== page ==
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Roy Chapman Andrews: The Original Indiana Jones

Roy Chapman Andrews led an almost unbelievable life filled with action and adventure. He was an explorer and paleontologist, and the director of the American Museum of Natural History from 1935 to 1941. Some believe he may have been the inspiration for Indiana Jones. Whether it is true or not the comparisons can be made:

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2. He had death defying adventures. / Via

"In the (first) fifteen years of (field work) I can remember just ten times when I had really narrow escapes from death. Two were from drowning in typhoons, one was when our boat was charged by a wounded whale; once my wife and I were nearly eaten by wild dogs, once we were in great danger from fanatical lama priests; two were close calls when I fell over cliffs, once I was nearly caught by a huge python, and twice I might have been killed by bandits."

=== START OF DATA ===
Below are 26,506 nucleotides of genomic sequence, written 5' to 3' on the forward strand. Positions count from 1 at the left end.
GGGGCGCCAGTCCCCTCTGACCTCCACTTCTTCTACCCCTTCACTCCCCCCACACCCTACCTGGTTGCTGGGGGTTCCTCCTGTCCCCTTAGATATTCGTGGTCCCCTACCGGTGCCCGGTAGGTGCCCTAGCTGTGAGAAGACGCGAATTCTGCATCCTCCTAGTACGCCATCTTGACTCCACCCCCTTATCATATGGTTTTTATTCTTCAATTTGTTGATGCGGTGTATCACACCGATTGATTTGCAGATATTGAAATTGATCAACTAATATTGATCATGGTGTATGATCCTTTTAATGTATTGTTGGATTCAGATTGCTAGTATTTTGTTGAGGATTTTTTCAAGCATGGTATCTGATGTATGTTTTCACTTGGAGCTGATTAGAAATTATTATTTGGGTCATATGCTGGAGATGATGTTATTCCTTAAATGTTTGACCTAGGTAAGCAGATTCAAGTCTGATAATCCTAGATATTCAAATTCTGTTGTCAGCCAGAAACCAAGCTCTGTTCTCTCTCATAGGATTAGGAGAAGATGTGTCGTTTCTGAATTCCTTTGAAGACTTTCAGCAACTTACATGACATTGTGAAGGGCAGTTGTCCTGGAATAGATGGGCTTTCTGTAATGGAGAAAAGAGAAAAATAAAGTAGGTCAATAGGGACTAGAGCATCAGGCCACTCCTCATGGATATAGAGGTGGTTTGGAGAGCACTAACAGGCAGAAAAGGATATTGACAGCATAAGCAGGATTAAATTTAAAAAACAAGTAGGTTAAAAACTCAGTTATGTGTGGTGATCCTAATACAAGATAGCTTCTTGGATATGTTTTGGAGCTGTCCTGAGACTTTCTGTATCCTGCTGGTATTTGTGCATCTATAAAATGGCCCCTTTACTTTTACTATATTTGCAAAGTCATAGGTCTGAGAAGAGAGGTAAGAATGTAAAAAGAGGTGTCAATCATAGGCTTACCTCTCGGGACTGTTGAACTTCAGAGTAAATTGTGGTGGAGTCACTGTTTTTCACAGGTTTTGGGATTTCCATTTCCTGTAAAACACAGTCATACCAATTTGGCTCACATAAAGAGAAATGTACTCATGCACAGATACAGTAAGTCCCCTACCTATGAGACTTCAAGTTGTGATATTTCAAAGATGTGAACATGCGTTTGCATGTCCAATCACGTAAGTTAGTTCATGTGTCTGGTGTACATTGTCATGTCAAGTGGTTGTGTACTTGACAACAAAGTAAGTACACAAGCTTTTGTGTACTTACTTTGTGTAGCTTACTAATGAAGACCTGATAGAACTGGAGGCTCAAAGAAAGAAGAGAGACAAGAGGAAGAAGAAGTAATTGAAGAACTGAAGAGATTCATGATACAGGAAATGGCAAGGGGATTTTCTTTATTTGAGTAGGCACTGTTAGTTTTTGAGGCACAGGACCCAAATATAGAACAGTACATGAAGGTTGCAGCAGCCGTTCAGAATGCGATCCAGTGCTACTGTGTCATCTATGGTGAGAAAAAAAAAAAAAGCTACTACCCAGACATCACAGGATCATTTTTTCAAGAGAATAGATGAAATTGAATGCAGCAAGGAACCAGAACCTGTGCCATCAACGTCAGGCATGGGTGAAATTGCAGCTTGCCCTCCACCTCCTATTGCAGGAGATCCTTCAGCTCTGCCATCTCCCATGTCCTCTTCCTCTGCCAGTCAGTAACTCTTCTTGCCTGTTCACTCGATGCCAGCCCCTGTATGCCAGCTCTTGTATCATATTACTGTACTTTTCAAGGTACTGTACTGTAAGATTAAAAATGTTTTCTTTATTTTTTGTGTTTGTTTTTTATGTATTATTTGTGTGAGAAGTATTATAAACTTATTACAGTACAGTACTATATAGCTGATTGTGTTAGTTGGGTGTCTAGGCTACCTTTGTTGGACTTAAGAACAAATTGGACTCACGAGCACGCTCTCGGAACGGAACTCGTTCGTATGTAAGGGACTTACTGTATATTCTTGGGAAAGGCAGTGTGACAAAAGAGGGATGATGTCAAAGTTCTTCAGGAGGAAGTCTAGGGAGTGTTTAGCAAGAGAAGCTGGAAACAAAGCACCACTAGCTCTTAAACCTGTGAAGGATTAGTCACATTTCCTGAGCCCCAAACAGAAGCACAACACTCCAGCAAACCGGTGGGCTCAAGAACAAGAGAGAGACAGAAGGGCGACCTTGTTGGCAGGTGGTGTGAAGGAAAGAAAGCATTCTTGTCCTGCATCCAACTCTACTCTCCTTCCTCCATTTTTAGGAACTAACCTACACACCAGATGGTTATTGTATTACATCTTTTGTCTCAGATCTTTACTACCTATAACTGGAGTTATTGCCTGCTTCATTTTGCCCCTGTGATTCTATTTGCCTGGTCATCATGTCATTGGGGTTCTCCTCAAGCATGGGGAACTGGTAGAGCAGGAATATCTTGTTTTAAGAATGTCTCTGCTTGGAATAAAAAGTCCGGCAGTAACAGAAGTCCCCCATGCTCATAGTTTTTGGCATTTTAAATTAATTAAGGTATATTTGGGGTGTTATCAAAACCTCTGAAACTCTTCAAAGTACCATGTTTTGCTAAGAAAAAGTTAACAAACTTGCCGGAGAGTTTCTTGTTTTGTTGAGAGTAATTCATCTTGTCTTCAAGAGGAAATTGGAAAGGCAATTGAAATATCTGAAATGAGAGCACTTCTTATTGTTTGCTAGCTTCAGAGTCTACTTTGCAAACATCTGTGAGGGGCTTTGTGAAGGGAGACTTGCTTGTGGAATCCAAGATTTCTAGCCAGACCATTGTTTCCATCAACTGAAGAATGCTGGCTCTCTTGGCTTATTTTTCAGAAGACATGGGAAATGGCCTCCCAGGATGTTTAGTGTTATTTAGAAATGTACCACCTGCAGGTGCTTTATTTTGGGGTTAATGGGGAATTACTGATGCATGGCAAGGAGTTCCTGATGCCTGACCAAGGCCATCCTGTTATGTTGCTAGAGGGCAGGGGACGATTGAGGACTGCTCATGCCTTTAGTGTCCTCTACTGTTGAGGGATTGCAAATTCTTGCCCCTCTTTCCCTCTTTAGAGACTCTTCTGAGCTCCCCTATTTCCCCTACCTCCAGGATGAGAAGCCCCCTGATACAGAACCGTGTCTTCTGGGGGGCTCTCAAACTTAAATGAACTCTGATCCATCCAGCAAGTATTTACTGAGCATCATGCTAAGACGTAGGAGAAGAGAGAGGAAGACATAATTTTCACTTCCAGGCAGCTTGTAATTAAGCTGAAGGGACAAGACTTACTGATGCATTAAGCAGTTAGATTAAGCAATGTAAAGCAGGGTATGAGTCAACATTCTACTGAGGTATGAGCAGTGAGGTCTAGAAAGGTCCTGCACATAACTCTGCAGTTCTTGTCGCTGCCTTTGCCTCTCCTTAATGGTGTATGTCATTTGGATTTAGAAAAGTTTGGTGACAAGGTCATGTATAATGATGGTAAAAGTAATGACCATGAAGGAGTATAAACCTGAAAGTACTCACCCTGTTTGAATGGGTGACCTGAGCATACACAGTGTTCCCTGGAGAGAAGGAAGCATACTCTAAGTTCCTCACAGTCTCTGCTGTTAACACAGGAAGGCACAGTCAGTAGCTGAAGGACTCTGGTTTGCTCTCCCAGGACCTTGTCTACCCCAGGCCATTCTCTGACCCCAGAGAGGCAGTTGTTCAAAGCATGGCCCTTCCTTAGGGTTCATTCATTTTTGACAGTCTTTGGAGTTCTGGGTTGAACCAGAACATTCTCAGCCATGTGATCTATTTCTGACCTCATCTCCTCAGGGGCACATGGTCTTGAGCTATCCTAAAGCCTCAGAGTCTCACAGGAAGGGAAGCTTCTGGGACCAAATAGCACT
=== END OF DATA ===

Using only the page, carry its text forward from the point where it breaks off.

—Roy Chapman Andrews

On the Trail of Ancient Man

New York: G. P. Putnam's Sons, 1926.

3. He disliked snakes. / Via

"...personally I dislike reptiles intensely. I don't know why, but I just do. My dislike isn't fear. It is an instinctive loathing. I have had to collect hundreds of reptiles during my explorations and I can handle them, if I have to, without going into hysterics or anything of that sort. I can inject them or take out their insides or skin them but I can think of about a million things that I would rather do."

-Andrews, Roy C. This Business of Exploring. New York: G.P. Putnam's Sons, 1935. Print.

"Always there has been an adventure just around the corner--and the world is still full of corners."

― Roy Chapman Andrews

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